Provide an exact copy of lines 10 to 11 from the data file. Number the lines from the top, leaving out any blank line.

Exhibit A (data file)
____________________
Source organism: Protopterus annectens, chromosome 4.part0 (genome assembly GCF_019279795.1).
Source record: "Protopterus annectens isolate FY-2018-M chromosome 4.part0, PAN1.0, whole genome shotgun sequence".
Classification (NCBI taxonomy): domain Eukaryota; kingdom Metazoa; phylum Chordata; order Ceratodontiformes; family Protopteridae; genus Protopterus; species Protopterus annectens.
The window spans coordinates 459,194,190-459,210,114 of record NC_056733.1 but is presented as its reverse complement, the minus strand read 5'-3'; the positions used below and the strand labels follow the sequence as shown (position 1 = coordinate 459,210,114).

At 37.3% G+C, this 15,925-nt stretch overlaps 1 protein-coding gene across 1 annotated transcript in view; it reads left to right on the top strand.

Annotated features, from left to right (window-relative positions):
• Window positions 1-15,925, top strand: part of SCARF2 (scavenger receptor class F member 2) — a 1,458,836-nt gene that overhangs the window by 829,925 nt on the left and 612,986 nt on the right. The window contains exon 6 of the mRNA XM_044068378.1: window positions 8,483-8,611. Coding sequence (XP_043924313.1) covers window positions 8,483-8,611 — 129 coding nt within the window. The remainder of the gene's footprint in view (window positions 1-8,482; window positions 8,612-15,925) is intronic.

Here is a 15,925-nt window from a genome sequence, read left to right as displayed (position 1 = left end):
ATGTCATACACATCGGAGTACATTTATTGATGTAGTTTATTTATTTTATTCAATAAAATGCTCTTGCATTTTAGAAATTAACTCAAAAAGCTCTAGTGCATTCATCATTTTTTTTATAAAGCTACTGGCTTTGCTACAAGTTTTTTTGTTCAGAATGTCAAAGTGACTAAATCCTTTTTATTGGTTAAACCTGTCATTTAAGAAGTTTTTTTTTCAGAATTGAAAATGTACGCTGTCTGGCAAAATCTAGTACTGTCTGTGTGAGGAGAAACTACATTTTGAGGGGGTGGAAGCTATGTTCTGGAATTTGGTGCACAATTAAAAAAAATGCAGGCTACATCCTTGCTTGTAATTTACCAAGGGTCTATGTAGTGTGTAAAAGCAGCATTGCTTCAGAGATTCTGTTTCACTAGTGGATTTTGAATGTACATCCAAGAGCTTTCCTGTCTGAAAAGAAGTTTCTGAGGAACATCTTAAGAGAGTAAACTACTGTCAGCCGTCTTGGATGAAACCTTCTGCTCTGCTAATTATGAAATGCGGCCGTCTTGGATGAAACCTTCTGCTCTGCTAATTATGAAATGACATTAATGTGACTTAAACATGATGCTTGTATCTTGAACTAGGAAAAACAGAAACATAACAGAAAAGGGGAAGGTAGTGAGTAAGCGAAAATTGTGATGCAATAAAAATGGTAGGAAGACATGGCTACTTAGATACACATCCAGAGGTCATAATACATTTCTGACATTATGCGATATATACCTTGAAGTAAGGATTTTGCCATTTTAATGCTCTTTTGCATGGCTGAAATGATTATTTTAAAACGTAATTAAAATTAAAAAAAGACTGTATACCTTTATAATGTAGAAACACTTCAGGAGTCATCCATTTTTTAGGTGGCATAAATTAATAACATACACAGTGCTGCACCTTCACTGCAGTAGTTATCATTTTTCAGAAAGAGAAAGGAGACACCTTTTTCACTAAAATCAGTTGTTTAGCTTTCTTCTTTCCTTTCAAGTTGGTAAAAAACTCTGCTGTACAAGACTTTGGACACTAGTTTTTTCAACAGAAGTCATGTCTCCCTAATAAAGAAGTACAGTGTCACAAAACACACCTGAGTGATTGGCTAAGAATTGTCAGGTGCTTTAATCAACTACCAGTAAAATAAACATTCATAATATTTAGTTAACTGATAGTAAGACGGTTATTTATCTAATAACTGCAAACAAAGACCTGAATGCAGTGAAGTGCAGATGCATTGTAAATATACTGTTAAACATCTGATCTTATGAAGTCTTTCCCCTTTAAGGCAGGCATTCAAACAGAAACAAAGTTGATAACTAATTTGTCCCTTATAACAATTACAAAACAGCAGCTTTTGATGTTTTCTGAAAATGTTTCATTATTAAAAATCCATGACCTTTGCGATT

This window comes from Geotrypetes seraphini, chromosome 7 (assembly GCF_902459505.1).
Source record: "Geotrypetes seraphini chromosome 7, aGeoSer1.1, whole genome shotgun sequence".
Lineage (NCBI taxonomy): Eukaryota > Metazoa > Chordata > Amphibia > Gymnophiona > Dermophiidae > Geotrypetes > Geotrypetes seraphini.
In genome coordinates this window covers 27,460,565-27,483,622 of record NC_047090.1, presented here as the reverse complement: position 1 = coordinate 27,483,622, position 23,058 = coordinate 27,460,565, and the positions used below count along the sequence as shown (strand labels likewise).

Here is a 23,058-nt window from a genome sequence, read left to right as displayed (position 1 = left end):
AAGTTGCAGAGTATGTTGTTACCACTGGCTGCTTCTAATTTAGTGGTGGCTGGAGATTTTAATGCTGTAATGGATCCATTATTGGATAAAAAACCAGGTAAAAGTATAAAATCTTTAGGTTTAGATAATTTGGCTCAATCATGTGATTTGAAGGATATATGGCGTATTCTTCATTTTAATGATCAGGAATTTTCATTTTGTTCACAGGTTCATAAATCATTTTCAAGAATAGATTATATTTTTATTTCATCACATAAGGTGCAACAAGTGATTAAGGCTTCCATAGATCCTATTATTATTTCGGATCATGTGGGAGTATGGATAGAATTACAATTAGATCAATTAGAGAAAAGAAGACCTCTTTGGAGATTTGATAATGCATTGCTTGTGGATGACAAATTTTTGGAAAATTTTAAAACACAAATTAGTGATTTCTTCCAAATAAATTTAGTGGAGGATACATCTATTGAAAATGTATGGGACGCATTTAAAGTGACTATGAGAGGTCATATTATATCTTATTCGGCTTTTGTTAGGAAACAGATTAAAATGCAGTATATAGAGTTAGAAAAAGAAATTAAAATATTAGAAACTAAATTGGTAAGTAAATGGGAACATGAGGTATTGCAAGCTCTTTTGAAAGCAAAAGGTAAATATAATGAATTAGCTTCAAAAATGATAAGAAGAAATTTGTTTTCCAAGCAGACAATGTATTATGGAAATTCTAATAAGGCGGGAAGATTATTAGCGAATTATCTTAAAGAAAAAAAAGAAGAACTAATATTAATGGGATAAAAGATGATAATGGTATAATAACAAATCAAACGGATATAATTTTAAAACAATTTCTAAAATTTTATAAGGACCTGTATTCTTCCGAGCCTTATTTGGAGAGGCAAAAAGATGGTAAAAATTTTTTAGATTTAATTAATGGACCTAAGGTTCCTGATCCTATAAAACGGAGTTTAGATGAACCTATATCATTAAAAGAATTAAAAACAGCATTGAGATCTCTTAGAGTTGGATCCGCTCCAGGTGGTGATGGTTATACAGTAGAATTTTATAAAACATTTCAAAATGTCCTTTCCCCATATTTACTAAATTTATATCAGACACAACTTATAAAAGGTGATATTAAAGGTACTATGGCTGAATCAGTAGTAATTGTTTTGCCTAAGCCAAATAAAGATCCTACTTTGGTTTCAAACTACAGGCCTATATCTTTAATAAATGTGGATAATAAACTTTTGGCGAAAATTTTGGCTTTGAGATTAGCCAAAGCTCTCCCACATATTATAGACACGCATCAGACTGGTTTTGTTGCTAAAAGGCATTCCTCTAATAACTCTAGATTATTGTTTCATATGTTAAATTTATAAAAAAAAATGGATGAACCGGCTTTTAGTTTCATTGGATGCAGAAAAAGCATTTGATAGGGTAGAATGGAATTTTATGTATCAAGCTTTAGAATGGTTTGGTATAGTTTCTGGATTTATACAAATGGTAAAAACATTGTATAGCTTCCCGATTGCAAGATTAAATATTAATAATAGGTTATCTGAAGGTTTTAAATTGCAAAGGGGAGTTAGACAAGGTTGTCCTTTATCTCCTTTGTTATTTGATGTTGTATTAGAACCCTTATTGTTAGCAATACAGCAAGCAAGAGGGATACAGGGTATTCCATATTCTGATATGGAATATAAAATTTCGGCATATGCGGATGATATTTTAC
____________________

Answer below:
This window comes from Geotrypetes seraphini, chromosome 7 (assembly GCF_902459505.1).
Source record: "Geotrypetes seraphini chromosome 7, aGeoSer1.1, whole genome shotgun sequence".